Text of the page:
Amin Iskandar is a founding member of the recently licensed Al-Karama ("Dignity") Party and is known for his nationalist and Nasserist tendencies. Born in 1952, Iskandar is a writer and researcher and published a number of writings on Egyptian and Arab politics.
Before the Revolution
Iskandar was formerly a member of the Nasserist Party, but his membership was frozen in 1998 after he, along with other members of his generation, fell out with the party’s leaders. Although the party leadership had been willing to allow Iskandar and his fellows back into the party's ranks, they declined and instead established their own political party, Al-Karama.
When they applied for a party license from the state-controlled Political Parties Committee, however, the request was refused outright. The party only managed to obtain official recognition following the January 25 Revolution that unseated longstanding president Hosni Mubarak. Al-Karama Party was officially approved on 29 August 2011.
Iskandar began his political activism as an avowed Nasserist during Egypt's student movement in the 1970s, winning student union elections twice. He was arrested during the 1977 Bread Riots. He was also arrested during Egypt’s parliamentary races in the 1980s and in 1983, when he was accused of belonging to an armed underground Nasserist organization. While in prison, Iskandar was severely tortured.
In 2000, Iskandar played an important role in the Egyptian solidarity movement with the Palestinian Intifada and the wave of popular protests against the 2003 US-led invasion and occupation of Iraq. He is one of the main founders of the Kefaya protest movement. Iskandar became known for his vocal criticism of the Mubarak regime, vociferously censuring the notion of “presidential inheritance,” which is shorthand for the former regime’s presumed plans to pass on the presidency to Mubarak’s son, Gamal.
The Revolution and Beyond
Iskandar was arrested on 25 January 2011 – the day the revolution erupted – while demonstrating in the Cairo district of Shubra, where he lives. After being released two days later, he became an active participant in the eighteen-day uprising that eventually culminated in Mubarak’s ouster. He currently serves as secretary-general of Al-Karama Party.
In the run-up to Egypt's first post-Mubarak parliamentary polls, Al-Karama joined the Democratic Alliance’s electoral coalition through which it will contest the upcoming elections. Spearheaded by the Freedom and Justice Party, the political arm of the Muslim Brotherhood, the Democratic Alliance had also briefly included the liberal Al-Wafd Party, which eventually withdrew from the coalition.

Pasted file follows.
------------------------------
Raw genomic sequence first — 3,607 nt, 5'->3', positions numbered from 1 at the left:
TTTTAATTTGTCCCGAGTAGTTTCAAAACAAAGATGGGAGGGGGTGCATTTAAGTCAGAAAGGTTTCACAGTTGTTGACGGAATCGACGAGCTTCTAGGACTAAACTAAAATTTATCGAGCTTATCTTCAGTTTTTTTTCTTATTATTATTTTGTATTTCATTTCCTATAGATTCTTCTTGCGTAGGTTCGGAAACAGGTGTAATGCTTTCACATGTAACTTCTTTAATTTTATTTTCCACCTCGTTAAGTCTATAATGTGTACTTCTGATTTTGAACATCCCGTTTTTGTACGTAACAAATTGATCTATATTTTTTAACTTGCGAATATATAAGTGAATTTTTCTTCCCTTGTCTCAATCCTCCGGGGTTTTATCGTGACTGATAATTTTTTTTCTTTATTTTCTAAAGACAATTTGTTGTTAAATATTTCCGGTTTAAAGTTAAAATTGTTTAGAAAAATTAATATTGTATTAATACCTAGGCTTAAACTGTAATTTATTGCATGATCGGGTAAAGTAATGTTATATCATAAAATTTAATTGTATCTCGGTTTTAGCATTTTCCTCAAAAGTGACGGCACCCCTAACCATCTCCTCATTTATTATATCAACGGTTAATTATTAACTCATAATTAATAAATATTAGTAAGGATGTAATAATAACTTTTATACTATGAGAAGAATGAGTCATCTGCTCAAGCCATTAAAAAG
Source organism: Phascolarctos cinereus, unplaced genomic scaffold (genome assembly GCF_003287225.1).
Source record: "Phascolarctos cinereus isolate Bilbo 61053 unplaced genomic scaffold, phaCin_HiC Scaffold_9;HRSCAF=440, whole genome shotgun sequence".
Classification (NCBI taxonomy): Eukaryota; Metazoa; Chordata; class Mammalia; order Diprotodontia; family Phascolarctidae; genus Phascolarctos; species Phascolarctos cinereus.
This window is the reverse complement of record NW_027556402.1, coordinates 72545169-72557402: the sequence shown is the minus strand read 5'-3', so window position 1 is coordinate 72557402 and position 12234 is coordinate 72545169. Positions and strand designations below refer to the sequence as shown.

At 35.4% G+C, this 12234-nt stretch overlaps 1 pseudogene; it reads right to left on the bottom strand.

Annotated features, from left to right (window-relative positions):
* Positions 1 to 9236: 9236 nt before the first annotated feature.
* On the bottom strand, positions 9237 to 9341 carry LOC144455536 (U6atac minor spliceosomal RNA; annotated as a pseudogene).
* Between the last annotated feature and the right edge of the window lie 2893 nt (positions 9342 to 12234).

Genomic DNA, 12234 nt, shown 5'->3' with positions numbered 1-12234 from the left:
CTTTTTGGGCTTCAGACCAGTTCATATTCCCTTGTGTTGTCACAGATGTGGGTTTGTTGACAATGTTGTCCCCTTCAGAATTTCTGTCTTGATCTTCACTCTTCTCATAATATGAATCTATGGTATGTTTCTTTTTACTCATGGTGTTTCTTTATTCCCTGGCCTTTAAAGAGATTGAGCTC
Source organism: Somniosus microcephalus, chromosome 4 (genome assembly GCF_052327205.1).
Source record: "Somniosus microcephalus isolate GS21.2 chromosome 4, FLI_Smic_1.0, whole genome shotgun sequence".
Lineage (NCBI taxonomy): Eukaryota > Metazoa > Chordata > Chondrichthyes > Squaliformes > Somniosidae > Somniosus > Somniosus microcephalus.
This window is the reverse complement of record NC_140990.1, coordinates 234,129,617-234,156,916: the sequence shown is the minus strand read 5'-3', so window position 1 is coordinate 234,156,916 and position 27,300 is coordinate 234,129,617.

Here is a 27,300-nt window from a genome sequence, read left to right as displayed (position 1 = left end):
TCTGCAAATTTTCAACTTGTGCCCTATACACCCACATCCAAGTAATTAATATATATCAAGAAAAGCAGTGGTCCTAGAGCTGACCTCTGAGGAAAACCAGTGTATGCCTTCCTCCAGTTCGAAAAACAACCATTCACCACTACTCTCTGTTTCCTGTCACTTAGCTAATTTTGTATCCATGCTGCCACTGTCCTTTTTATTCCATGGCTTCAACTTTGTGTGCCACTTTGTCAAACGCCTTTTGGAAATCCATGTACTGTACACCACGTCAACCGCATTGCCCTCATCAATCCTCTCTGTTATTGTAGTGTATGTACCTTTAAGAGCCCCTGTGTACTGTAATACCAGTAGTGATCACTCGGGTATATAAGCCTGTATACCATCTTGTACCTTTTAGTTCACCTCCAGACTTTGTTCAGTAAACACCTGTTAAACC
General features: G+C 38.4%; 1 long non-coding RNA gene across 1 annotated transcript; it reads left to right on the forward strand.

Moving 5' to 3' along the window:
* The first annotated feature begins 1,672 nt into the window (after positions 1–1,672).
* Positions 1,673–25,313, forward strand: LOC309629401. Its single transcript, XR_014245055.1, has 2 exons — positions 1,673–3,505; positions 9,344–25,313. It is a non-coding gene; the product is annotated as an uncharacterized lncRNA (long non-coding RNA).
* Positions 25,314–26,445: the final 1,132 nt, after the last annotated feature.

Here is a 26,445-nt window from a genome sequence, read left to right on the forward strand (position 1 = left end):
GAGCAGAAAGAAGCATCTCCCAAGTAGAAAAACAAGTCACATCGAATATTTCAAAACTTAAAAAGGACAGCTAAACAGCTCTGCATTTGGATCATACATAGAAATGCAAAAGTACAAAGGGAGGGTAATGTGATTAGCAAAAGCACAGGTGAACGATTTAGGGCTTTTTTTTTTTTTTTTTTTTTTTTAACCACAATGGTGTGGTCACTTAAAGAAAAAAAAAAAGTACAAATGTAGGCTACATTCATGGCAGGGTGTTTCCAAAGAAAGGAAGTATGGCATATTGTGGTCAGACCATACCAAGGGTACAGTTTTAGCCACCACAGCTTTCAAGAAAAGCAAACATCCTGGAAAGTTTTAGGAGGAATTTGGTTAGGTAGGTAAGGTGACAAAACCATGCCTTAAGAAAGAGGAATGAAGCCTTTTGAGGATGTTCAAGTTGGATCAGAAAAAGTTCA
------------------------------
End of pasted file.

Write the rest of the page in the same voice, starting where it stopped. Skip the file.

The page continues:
The nascent Al-Karama Party, along with a handful of other parties, came under criticism in October after it agreed to sign an eight-point proposal tabled by Egypt's ruling Supreme Council of the Armed Forces (SCAF). The proposal included a promise to amend Article 5 of the elections law to allow political parties to field candidates for the one-third of the seats in parliament previously reserved for independent nominees.
Other post-revolution political forces slammed the agreement, however, for its inclusion of an article on the longstanding emergency law. The article effectively condoned the law’s application without providing an exact date for its expiration. The agreement was also criticized for including an article stating the signatories’ support for the SCAF and its role in managing Egypt’s transitional period.
Despite these criticisms, Iskandar defended his party's decision to sign the SCAF prepared document, arguing that the agreement had served to realize several demands that the opposition advanced, including the amendment of Article 5.
A Coptic Christian, Amin Iskandar has always championed the rights of Egypt’s Coptic minority. After the violent 9 October Maspero clashes, when military personnel attacked Coptic demonstrators leaving at least twenty-six dead, Iskandar described the incident as “the most dangerous precedent ever witnessed by Egypt.”
Iskandar is currently planning to run in upcoming parliamentary polls as a member of Al-Karama Party.The 2011/2012 parliamentary elections will be Iskandar’s first time to run in national elections.
Political Orientation: Nasserist/Nationalist
Occupation: Researcher, writer